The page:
Powered by NewsLook.com
Catching More Than Fish: Ugandan Town Crippled by AIDS

Catching More Than Fish: Ugandan Town Crippled by AIDS

AFP (Apr. 22, 2014) The village of Kasensero on the shores of Lake Victoria was where HIV-AIDS was first discovered in Uganda. Its transient population of fishermen and sex workers means the nationwide programme to combat the virus has had little impact. Duration: 02:30 Video provided by AFP
Powered by NewsLook.com

Search ScienceDaily

Number of stories in archives: 140,361

Find with keyword(s):
Enter a keyword or phrase to search ScienceDaily for related topics and research stories.

Save/Print:
Share:

Breaking News:
from the past week

In Other News

... from NewsDaily.com

Science News

Health News

Environment News

Technology News



Save/Print:
Share:

Free Subscriptions


Get the latest science news with ScienceDaily's free email newsletters, updated daily and weekly. Or view hourly updated newsfeeds in your RSS reader:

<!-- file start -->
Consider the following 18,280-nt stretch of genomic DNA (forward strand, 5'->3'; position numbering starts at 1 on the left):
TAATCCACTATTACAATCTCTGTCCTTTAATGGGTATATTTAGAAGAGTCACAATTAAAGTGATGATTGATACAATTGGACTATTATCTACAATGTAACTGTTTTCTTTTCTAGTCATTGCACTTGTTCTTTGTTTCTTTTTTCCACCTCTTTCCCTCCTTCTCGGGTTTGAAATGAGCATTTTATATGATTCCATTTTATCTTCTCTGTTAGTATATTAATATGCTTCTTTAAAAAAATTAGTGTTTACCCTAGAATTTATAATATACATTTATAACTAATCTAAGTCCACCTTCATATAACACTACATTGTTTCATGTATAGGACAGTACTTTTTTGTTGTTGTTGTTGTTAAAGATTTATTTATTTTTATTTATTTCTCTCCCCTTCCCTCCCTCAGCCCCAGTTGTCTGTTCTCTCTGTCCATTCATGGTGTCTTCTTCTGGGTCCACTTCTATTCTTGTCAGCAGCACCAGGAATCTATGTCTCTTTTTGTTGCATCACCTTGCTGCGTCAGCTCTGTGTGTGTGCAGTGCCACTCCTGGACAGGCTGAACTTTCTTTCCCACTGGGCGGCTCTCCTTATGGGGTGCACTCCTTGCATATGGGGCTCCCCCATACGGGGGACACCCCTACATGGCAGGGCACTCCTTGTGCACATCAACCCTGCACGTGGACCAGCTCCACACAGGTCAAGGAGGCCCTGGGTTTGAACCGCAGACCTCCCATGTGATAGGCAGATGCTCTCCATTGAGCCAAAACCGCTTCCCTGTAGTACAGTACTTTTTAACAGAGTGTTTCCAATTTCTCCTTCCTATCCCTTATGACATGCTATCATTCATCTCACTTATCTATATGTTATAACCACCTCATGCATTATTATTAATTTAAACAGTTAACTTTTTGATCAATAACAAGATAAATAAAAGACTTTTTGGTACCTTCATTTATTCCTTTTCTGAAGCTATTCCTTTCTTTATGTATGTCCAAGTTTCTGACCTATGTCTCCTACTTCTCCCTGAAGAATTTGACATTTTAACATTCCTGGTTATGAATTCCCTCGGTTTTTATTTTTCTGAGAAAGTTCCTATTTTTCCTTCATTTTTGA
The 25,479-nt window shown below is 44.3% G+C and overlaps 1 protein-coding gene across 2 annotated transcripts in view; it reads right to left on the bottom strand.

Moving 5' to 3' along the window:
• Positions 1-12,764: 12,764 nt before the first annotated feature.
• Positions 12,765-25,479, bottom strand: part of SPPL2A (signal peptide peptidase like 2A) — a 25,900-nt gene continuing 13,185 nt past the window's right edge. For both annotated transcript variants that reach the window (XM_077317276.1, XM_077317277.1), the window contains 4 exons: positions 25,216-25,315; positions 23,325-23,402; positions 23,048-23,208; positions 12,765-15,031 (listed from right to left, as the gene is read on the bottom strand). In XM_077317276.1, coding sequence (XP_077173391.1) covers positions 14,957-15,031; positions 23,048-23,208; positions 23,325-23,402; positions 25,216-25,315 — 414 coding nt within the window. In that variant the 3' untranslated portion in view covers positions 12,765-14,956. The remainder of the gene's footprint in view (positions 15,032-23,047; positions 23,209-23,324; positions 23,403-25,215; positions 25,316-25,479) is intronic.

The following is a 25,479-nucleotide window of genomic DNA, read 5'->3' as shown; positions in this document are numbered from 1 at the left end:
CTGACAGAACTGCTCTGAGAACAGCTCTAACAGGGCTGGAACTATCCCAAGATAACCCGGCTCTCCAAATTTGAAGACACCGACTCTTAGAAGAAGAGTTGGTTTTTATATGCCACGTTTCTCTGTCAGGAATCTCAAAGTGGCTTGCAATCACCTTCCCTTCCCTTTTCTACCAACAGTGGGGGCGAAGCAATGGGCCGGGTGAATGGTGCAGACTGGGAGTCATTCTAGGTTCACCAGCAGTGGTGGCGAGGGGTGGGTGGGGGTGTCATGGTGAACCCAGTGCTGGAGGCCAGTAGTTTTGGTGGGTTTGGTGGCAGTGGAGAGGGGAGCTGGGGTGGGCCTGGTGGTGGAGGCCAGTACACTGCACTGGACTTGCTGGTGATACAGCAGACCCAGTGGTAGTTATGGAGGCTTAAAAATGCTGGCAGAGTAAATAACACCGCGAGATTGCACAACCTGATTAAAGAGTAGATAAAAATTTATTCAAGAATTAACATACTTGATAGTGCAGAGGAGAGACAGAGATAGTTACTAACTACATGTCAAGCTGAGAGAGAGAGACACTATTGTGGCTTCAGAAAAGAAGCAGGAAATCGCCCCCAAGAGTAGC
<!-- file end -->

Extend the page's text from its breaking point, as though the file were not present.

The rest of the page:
Get Social & Mobile


Keep up to date with the latest news from ScienceDaily via social networks and mobile apps:

Have Feedback?


Tell us what you think of ScienceDaily -- we welcome both positive and negative comments. Have any problems using the site? Questions?
Mobile: iPhone Android Web
Follow: Facebook Twitter Google+
Subscribe: RSS Feeds Email Newsletters
Latest Headlines Health & Medicine Mind & Brain Space & Time Matter & Energy Computers & Math Plants & Animals Earth & Climate Fossils & Ruins